More reviews from readers on Goodreads.
"Many days, I’m convinced there’s no more intractable misunderstanding than the current urban-rural divide, so I reveled in the depictions of rural life in Sarah Stonich‘s Laurentian Divide....explodes stereotypes in favor of these communities’ whorled particularities. For all that small towns have grown to symbolize what’s problematic, Stonich showed me towns like my own: no longer the geographically and socially isolated enclaves they might have been but populated by people who are, like anywhere else, constantly negotiating their differences within the concentric rings of personal, family, regional, and national identity." The Millions
"Thanks to Stonich’s keen depictions, this is a small town peopled with actual people: diverse individuals united by a common experience of place...Everybody comes from somewhere, and when that somewhere is rural, there’s a whorled particularity to the story. Laurentian Divide transports attention to a “scrap of near-nowhere” because “life isn’t something that happens to you—how you choose to react to what happens is life.” Forward Reviews
"Not lost in “Divide” is Stonich’s very special ability to develop a character, to show who they are in the everyday decisions they make. There are surely big moments in this story, but I found that the small ones were the revelations. There is in “Divide” an understanding of the bittersweet realities of life, an acceptance of the good and bad that comes with the simple act of living. I closed the book feeling the contagious contentment of the people on the pages, and that is quite a gift." Booklist
Fishing lands a former fishing pro out of her league as host of the first all-woman fishing-talk show on public television.
‘Poignant and honest, funny and wise... a novel to cherish. Populated with authentic and engaging characters, written with style and ease...delightfully witty.'Marrisa Stapley, author of Mating For Life.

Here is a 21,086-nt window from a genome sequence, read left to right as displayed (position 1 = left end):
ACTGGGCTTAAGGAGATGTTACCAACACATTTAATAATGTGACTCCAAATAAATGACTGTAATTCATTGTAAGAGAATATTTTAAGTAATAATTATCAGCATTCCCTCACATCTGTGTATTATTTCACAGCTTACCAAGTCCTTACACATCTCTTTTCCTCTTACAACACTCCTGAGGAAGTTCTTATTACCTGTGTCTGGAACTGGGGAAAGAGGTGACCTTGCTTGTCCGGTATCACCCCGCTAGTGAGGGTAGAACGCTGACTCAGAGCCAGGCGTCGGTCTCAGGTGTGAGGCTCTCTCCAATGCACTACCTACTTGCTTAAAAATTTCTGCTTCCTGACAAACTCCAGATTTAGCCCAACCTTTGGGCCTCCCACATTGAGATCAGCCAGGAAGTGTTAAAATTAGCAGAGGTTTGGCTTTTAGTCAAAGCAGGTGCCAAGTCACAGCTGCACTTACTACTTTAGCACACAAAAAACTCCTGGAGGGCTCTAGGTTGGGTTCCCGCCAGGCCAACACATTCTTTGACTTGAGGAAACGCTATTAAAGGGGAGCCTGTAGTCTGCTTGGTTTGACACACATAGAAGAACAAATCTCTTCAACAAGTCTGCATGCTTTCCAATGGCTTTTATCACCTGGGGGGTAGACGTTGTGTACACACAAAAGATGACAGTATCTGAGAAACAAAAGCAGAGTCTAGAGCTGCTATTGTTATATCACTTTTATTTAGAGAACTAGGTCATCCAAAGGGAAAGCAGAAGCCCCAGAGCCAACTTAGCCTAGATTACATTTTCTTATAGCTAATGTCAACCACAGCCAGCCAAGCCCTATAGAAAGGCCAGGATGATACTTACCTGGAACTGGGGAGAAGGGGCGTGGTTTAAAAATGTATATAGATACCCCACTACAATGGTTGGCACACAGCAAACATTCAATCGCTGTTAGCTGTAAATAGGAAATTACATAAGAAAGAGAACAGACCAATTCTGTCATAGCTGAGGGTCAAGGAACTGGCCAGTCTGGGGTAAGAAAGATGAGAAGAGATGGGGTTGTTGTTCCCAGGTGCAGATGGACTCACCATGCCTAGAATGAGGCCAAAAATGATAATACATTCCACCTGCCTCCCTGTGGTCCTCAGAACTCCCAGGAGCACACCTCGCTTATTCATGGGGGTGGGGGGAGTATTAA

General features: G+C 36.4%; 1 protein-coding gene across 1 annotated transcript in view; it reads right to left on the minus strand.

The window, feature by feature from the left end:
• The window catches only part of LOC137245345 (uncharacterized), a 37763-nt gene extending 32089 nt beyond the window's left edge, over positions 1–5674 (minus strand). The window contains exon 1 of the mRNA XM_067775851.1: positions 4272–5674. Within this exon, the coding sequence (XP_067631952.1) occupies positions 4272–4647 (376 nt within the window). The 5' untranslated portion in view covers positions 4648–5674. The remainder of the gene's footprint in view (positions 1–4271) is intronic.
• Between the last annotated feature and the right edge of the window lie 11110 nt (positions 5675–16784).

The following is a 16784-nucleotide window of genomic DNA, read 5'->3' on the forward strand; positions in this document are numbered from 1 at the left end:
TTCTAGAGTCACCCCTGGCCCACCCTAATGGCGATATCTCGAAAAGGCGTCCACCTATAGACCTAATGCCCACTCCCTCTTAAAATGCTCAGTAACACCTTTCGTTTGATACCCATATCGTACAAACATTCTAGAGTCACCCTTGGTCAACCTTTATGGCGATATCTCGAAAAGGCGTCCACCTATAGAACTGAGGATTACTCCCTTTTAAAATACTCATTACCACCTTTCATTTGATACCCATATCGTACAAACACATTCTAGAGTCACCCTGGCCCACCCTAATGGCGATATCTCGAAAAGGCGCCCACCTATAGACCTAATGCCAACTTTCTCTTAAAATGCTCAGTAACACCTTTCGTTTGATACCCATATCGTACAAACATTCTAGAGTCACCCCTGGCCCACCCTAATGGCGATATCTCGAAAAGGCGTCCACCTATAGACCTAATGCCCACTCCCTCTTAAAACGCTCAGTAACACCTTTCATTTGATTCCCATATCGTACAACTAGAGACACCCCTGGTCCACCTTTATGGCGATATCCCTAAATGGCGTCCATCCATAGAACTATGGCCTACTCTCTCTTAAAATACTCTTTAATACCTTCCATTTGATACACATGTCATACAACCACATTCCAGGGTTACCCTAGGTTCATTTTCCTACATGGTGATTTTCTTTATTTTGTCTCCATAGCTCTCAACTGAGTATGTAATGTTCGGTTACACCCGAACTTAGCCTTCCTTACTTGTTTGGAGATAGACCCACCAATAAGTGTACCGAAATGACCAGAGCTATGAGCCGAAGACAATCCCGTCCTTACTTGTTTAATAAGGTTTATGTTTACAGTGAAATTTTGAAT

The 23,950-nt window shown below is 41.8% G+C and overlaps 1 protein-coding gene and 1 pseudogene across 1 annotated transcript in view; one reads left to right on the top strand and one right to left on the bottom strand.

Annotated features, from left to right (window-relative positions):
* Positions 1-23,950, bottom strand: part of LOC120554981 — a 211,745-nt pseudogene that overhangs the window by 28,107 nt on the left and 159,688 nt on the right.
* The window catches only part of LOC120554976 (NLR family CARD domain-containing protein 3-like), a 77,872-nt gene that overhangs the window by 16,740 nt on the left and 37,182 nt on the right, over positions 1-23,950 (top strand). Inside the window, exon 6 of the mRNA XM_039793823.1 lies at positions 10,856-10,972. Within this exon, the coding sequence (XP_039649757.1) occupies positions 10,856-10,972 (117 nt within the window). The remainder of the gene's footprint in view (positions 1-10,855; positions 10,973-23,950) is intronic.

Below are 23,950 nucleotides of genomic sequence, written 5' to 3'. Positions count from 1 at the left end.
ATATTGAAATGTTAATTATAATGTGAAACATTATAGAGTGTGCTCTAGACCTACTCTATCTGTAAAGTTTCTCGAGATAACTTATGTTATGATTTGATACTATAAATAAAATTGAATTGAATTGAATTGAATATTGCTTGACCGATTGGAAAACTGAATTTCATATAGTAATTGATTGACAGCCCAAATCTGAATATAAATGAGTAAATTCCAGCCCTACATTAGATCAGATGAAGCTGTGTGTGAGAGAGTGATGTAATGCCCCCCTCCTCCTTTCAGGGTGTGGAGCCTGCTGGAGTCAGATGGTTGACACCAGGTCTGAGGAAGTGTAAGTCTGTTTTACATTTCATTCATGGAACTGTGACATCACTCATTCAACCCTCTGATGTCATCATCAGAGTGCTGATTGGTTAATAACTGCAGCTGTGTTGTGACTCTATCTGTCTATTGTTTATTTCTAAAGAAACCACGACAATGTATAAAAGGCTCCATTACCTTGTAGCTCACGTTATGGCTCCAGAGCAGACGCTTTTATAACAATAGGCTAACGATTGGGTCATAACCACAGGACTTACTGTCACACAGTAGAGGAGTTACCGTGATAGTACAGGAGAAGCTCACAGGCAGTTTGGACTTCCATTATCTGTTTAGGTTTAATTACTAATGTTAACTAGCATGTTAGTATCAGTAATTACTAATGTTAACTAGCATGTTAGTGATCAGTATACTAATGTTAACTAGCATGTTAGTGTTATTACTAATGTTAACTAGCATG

'... the delicate balance of loving the crazy family you’ve been given, making a difference in the lives of others and knowing that even if it feels like it sometimes, we’re not in this life alone.' Minneapolis Star Tribune
'A laugh-out-loud debut.' Sarah Pekkanen, author of Things you Won't Say.
"...with storytelling gifts reminiscent of our most holy mother of the frozen north, Alice Munro, a similar flair for ferrying readers back in time for several pages, deepening our regard for a character, then softly dropping us back into the present without a moments confusion or jostling. ...As with Munro, things here are not what they seem beneath the surface, both metaphorically and literally, and Stonich delivers beautiful storytelling without ever resorting to sentimentality."
Minneapolis Star Tribune
"Crackling dialogue and smart turns of phrase."
"Stonich displays formidable narrative skill...each connected story is given its own true, clear voice. Vacationland is compelling, witty and nuanced, an in credibly enjoyable glimpse inside the worlds of seemingly disparate individuals. For fans of Richard Russo and Margaret Atwood, this is a brilliantly engaging novel, focusing on the power of memory, new discoveries and shared experiences.
Booklist (starred review)
"Showcasing Stonich's incredible talent and ability to insert humor and startling details into the narrative."